The value of branding: 6 ways procurement can redefine its brand, change misperceptions

Spend Matters welcomes this two-part guest series by Charlotte de Brabandt, a member of the Institute for Supply Management’s Thought Leadership Council, and by Amanda Prochaska, the president of High Performance Procurement, whose article can be read here.

Procurement professionals are not typically known for their ability to be great marketers. However, having a strong brand ensures procurement is at the very center of any business strategy. Look at any of the world's great brands and you will see that they all use their brand strength to gain attention. Strong brands are simply the key to creating value, and when this is done well, the full potential of procurement is realized.

Unfortunately, procurement’s brand has been largely left to their customers to define. These include definitions like “those are the people who negotiate contracts,” or “they buy stuff,” or “they are slow and non-responsive.”

As procurement professionals, we understand we deliver much more value than how we are being defined. So, what does it take to proactively define the value of procurement?

  1. Customer Centric: Successful brands really understand their customers. They know that they must be the first thing a customer thinks of when selecting a product. They know their primary customer target group and aim their brand primarily at them. Increasing the brand's primary customer base helps it to build a secondary customer base. These are customers who are introduced to the brand via the primary customer target group. It is clear to see that these two target groups contain customers who move from one group to another, ideally from secondary to primary, of course.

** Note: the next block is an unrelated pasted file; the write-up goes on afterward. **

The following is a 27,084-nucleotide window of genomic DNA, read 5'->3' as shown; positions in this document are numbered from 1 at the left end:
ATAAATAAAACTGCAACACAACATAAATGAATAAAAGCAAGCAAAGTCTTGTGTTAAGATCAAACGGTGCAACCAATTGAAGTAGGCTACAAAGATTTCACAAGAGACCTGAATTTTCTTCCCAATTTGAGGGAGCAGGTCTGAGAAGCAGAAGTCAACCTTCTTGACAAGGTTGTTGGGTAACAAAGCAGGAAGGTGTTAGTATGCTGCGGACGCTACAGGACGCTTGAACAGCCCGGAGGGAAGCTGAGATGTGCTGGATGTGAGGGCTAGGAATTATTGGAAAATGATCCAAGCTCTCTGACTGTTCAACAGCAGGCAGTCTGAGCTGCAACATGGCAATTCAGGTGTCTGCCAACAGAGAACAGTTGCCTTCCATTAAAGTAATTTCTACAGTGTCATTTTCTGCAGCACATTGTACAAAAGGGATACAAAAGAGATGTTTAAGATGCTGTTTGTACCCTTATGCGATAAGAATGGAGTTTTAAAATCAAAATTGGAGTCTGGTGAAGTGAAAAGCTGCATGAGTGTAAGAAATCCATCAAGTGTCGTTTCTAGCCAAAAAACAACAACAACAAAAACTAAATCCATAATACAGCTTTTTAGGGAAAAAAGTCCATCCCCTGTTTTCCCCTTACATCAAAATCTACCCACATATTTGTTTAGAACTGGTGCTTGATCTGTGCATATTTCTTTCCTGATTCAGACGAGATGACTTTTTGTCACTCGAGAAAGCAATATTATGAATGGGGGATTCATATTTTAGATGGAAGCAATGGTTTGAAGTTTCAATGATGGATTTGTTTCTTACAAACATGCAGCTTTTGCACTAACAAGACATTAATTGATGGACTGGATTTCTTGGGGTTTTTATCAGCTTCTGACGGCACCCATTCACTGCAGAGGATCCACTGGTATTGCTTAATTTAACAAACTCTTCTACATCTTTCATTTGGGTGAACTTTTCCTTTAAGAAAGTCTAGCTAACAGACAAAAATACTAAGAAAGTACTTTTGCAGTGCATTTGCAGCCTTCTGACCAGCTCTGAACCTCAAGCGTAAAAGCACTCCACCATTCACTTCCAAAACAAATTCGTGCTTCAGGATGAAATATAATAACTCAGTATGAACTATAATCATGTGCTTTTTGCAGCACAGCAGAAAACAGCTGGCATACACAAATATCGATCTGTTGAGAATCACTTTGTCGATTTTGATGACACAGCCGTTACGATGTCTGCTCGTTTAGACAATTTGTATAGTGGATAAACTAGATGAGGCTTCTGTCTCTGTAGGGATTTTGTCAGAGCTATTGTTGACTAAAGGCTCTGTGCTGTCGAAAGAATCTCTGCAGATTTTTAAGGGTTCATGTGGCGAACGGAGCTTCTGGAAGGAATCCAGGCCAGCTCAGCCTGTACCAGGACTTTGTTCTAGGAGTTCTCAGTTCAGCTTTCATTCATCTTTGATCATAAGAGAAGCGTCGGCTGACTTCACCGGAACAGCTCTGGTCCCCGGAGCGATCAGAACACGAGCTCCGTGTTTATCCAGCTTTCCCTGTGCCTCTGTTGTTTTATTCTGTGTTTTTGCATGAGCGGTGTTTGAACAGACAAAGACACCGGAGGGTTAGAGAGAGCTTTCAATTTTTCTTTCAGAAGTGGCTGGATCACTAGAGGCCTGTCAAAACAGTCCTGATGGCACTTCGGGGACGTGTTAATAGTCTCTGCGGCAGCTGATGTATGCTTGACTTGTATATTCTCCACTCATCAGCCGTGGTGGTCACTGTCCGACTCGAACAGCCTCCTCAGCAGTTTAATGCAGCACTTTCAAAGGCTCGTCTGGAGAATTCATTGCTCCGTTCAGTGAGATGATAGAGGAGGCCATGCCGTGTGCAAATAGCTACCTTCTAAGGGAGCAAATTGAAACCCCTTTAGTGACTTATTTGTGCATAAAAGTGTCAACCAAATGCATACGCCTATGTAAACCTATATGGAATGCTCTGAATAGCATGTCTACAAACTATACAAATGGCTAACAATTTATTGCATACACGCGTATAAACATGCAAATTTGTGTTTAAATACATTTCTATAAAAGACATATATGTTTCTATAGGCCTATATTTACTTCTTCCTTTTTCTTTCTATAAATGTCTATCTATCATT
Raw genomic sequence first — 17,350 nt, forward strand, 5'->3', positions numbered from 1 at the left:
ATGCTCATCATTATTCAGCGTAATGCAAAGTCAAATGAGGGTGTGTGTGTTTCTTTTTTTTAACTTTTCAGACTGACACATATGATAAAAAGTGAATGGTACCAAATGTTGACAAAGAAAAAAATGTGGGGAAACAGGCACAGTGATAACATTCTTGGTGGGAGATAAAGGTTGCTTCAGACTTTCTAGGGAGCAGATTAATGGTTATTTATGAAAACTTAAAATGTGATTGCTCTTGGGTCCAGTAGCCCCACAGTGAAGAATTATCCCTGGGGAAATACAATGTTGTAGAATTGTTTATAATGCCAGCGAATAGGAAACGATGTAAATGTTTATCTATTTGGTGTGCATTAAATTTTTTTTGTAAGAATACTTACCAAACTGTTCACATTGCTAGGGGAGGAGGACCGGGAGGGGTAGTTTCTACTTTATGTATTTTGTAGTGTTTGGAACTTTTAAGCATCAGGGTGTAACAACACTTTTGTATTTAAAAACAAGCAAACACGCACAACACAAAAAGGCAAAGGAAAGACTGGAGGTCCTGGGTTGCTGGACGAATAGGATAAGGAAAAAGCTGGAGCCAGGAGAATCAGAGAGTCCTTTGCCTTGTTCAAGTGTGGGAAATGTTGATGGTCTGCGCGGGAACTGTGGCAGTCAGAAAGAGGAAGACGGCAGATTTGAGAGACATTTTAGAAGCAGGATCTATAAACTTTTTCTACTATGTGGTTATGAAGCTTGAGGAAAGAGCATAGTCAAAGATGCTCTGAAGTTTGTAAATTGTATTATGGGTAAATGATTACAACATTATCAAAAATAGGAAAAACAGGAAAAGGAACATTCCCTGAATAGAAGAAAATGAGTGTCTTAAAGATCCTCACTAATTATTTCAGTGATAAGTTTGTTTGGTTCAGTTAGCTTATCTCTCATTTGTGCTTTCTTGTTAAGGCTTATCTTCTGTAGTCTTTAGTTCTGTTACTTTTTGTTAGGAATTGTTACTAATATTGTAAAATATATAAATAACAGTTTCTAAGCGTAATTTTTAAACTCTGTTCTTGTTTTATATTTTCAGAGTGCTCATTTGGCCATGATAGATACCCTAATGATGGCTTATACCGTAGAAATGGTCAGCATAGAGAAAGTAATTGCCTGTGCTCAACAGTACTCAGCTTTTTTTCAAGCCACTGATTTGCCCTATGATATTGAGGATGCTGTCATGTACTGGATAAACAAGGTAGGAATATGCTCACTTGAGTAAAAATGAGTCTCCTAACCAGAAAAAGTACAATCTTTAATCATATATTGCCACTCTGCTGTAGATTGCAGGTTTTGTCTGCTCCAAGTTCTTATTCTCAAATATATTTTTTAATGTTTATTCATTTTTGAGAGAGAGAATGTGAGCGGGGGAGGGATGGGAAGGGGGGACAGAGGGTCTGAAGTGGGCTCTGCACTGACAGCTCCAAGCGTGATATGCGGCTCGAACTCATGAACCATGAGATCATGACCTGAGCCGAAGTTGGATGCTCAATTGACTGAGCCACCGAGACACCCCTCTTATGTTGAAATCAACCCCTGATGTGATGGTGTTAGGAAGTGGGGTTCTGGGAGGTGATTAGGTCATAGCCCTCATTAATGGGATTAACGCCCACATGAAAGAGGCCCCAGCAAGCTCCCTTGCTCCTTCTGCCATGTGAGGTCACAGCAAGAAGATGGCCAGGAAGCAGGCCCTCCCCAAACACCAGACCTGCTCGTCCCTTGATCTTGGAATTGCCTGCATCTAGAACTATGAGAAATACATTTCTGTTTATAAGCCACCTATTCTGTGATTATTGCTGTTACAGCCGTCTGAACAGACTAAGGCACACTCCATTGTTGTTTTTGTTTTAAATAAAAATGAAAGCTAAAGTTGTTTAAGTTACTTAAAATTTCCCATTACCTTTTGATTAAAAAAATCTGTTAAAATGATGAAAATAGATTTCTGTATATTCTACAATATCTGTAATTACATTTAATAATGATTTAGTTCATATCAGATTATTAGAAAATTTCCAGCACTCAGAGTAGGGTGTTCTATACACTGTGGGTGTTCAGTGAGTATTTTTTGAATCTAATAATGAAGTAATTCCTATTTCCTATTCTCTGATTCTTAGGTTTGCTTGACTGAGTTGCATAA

2. Unique and Innovative: Procurement branding must be unique and innovative if it is to be successful. The brand must have ways that make it stand out among its competitors. If the brand's acquirement costs measured in money and time outweigh the functional, self-expressive and emotional benefits, then the brand can be described as premium. Lesser brands will command lower costs or may not be worth investigating at all. To flourish, a brand must be constantly innovative, relevant and anticipate its customers’ requirements. Such a brand with quality innovation will avoid being beaten by its competitors. It will have what is known as "Brand Promise." Strong brands require strong leaders and within every organization, there is always a leader at the top that influences everything. Influence and leadership go hand in hand. For the brand to be successful with its customer base, there must be ways that customer feedback on the brand can directly influence the way the brand is constantly updated. This is the job of the person at the hub of that brand. They must ensure procurement is shaped in such a way that it is seen and building the brand with its customers — to be flexible enough to shape the brand proactively with customers both inside and outside of the company.